Importantly, across all samples, we found no evidence that acceptance of hostile discourse predicted lower intentions to engage in pro-Roma action or higher intentions to engage in anti-Roma action. Based on our findings, we can suggest that this type of speech does not directly mobilize the general population for action. The relevance of this finding is that anti-Gypsyism in many East-Central European countries has become an arena for political mobilization by (extreme) right-wing political parties. However, it seems that finding hostile political speeches acceptable is not sufficient to prompt individuals either to engage in overtly racist action or to withhold help from the Roma. That being said, hostile political messages are not harmless: those who found hostile political discourse acceptable were more likely to accept the moral exclusion of Roma people.
For those directly benefitting from unequal and unjust social systems, supporting these systems has psychological benefits (e.g., lower feelings of guilt); this is a well-known and well-documented motivational process. However, for disadvantaged groups, the psychological benefits of supporting unequal social systems are less straightforward. System justification theory suggests that there is a motivational tendency to defend and justify the legitimacy of existing social, economic, and political institutions and arrangements, and this motivational tendency may be especially strong among marginalized and disadvantaged members of a society.
Unjust systems are defended by their principal victims because this justifies everyday cooperation with the system and passivity. It also follows that system justification is associated with support for the social and political status quo and cognitive rigidity. Cognitive rigidity refers to a need for simplicity, structure, closure, and order, all of which are more common in right-wing, conservative ideologies. In sum, system justification has a palliative function for victims of unjust and unstable social structures; high system justification creates support for right-wing conservatism through cognitive rigidity, making disadvantaged minority groups prone to supporting illiberalism, as shown, for example, by the overwhelming support for Fidesz among Roma people in the 2022 elections in Hungary. Therefore, in illiberal contexts, high system justification can be a way of coping with an unjust and unpredictable society, even as it contributes to the maintenance of structural inequalities, social conflicts, and illiberalism.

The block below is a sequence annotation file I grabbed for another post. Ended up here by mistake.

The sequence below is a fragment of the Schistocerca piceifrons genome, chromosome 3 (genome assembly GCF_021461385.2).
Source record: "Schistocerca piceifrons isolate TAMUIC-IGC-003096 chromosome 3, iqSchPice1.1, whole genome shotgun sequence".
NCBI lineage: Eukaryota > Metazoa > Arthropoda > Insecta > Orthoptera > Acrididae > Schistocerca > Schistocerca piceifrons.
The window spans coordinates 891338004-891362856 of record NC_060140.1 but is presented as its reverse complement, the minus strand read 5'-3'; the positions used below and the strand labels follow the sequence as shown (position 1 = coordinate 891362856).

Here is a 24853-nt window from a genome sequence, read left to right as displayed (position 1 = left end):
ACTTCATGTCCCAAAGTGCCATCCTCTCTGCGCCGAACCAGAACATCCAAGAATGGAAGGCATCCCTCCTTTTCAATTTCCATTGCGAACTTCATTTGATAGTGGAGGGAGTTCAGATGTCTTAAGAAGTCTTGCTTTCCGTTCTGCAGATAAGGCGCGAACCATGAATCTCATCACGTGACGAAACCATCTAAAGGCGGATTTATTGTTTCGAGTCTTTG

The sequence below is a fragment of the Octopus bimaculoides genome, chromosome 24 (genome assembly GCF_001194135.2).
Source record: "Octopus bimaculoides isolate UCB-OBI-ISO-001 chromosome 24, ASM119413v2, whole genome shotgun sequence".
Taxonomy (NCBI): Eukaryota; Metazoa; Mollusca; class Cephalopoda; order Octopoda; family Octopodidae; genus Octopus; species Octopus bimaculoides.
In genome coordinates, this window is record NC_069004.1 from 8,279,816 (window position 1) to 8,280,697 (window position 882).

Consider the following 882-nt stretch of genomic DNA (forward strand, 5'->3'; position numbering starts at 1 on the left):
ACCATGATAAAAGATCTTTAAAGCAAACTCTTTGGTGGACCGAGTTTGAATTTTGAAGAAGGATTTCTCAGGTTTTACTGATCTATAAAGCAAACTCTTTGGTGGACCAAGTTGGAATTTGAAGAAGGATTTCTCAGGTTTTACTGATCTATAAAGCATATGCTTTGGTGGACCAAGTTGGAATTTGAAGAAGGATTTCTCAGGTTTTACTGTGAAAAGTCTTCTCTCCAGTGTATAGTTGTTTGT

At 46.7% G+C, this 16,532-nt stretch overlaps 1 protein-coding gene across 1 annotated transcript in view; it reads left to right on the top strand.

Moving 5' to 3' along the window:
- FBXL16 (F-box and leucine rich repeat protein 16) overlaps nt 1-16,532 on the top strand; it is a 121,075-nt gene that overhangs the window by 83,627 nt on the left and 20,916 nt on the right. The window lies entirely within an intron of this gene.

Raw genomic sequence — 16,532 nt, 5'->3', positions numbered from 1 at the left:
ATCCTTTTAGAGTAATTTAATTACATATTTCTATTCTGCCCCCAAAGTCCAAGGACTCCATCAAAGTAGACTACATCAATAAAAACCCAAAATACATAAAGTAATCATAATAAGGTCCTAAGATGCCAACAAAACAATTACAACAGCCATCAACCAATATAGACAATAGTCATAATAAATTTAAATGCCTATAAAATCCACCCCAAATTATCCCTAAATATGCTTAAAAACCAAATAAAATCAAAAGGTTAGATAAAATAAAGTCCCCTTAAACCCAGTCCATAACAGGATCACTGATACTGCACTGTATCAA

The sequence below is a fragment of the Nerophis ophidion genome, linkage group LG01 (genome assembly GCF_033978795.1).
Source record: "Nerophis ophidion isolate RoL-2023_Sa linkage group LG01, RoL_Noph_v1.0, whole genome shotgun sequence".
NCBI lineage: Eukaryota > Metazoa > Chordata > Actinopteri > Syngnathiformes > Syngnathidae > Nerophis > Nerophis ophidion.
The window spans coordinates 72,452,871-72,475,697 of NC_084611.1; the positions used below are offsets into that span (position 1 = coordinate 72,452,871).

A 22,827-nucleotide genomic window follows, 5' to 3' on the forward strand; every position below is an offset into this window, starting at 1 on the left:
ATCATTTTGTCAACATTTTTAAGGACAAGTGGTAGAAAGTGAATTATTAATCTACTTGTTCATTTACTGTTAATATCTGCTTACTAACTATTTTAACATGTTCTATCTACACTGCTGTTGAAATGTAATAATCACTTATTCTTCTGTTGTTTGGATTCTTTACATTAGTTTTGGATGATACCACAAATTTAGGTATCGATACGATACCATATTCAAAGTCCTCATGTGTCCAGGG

Using representative online survey data from Hungary, we investigated the levels of system justification and their connection with cognitive rigidity and political party support in 2014 and 2017. Although in both studies we found that overall, endorsement of system justification beliefs was somewhat below the mid-point, such beliefs were more strongly supported by right-wing respondents—and especially by Fidesz voters—than by left-wing voters and those in the opposition (see Figure 2). Moreover, we found that cognitive rigidity, system justification, and right-wing political orientation were all positively associated, and political orientation was a strong predictor of both cognitive rigidity and system justification.
Levels of system justification and economic system justification across Hungarian political parties
Figure 2. Means of general and economic system justification from a representative survey conducted in 2017 (see Jost & Kende, 2020). Both variables were measured on a 9-point scale (1=completely disagree, 9=completely agree, midpoint of the scale is 5). Party explanations: Fidesz: right-wing party in government, Jobbik: extreme right-wing party in opposition, all other parties are in opposition and positioned at the center or on the left wing of the political spectrum).
In Hungary, as in other former socialist states, conservative attitudes are often connected not only to cognitive rigidity and a fear of change, but also—building on the socialist nostalgia for a strong state—to the idea that powerful authorities should “take care” of citizens (which also explains why economic liberalism is alien to supporters of right-wing and conservative parties). This gives rise to leaders who aim to appear as “entrepreneurs of identity”: they depict themselves as representing the experiences of their followers, in the process exploiting their fears, which are often instilled by political propaganda. Therefore, right-wing political orientation, the need for a strong leader, and support for Fidesz are sources of cognitive rigidity and the psychological need to support an illiberal political regime, and, simultaneously, the outcome of the psychological response to experiencing structural disadvantages.
Illiberal political systems are not psychologically inevitable. At the same time, nor do they require unique and exceptional psychological conditions. This paper has shown that proneness to illiberalism cannot be explained solely by ad hoc political processes; it is embedded in normal psychological responses to (a long history of) instability and in the collective memory of historical experiences of injustices experienced within and between societies. Support for leaders building illiberal regimes is based on people’s genuine need to control situations that are unpredictable and unjust, to find comfort in the face of threat, and to build a positive self-concept. Recognizing the psychological needs that are used and exploited for political mobilization may take us a step closer to identifying ways to satisfy these needs outside illiberalism.